Big Green Egg - EGGhead Forum - The Ultimate Cooking Experience...
Welcome to the EGGhead Forum - a great place to visit and packed with tips and EGGspert advice! You can also join the conversation and get more information and amazing kamado recipes by following Big Green Egg at:

Facebook  |  Twitter  |  Instagram  |  Pinterest  |  Youtube  |  Vimeo
Share your photos by tagging us and using the hashtag #EGGhead4Life.


In Atlanta? Come visit Big Green Egg headquarters, including our retail showroom, the History of the EGG Museum and Culinary Center!  3786 DeKalb Technology Parkway, Atlanta, GA 30340.

TheromQ Article on Pork Butt Cook in half the time

KjunbobKjunbob Posts: 81
I recently received an email on this article from ThermoQ.  It discusses a cook of a Pork Butt at a higher temperature as compared to a lower temperature.  I think that I will try the higher temperature for a quicker cook next time.
Large Egg.  New Orleans Area

Comments

  • Photo EggPhoto Egg Posts: 7,903
    This might also help. search "turbo butt", just don't do it in google...lol

    http://eggheadforum.com/search?Search=turbo+butt

    .
    Thank you,
    Darian

    Galveston Texas
  • HeavyGHeavyG Posts: 4,937
    I've always done "turbo butts" and have been pleased with the results. Never have done one at 225°F, but I think my next one I'll actually do at 225°F and see if I find the difference as they mentioned in the article.
    Camped out in the (757/804)
  • nolaeggheadnolaegghead Posts: 26,671
    from the posted article:

    Taste Test: So could we taste a difference? The short answer is, yes. The roast at the higher temperature actually had more browning on its exterior, which had excellent flavor. The pork cooked at the lower temperature still developed good bark and browning. But the real difference was in the texture. The lower temperature cook allowed the connective tissues to come up to temperature for breaking down much more gradually and was held in that temperature range for a longer period of time. The result was protein fibers that were melt-in-your-mouth tender, silky, and juicy. There was a noticeable difference with the protein strands in the pork from the higher temperature cook. Because the protein was denatured faster, and the meat felt a bit more stringy. It had a firmer texture against your teeth and didn’t seem quite as moist. But despite this, the roast cooked at a higher temperature had phenomenal flavor from the rub and bark.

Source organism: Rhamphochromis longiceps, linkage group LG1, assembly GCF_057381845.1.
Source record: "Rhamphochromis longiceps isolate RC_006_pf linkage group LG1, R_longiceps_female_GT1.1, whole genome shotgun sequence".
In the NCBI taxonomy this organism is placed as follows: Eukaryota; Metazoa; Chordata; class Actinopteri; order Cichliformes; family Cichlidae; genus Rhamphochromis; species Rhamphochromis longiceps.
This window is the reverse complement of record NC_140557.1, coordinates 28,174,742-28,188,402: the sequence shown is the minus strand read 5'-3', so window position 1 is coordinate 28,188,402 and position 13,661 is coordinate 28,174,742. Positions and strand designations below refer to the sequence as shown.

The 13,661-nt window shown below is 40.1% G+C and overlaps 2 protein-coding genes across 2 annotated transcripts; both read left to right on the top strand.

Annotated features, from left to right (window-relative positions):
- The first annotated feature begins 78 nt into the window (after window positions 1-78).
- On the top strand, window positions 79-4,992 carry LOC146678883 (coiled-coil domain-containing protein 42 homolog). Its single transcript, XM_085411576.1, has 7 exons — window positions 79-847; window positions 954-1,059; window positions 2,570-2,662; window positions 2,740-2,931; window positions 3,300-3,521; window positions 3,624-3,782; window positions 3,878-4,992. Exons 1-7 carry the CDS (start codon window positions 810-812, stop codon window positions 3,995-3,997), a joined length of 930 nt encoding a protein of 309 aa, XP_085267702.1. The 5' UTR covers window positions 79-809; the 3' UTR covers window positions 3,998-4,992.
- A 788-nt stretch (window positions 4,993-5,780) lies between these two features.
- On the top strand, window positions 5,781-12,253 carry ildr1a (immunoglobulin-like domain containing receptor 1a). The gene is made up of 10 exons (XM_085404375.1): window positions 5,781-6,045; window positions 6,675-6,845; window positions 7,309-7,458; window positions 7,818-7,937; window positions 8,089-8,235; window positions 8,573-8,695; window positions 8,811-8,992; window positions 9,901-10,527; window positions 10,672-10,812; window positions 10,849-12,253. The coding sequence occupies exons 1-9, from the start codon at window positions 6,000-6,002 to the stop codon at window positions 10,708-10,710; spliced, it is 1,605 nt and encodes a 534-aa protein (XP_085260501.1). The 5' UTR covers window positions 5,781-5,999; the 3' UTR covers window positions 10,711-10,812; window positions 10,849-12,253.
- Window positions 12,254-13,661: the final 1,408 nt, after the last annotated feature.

There was a noticeable difference with the protein strands in the pork from the higher temperature cook. Because the protein was denatured faster, and the meat felt a bit more stringy. It had a firmer texture against your teeth and didn’t seem quite as moist. But despite this, the roast cooked at a higher temperature had phenomenal flavor from the rub and bark.

    Our Recommendation: The true “low and slow” smoking process would definitely be more suitable for barbecue competitions and those with more discerning palates; but for a backyard barbecue, we found the faster process fit the bill. Most people likely won’t detect the subtle differences in texture and the time savings were significant. If you’re smoking your pork butt for a family reunion or other similar event, it may well be worth it to save yourself some time and crank up the heat in your smoker.


    ______________________________________________
    This is my signature line just so you're not confused.  Love me or hate me, I am forum Marmite.
    Large and Medium BGE, Kamado Joe Jr, Akorn Jr, smoker with a 5k btu AC, gas grill, fire pit, pack of angry cats, two turntables and a microphone, my friend.  Registered republican.
    New Orleans, LA - we know how to eat 

Sign In or Register to comment.
Click here for Forum Use Guidelines.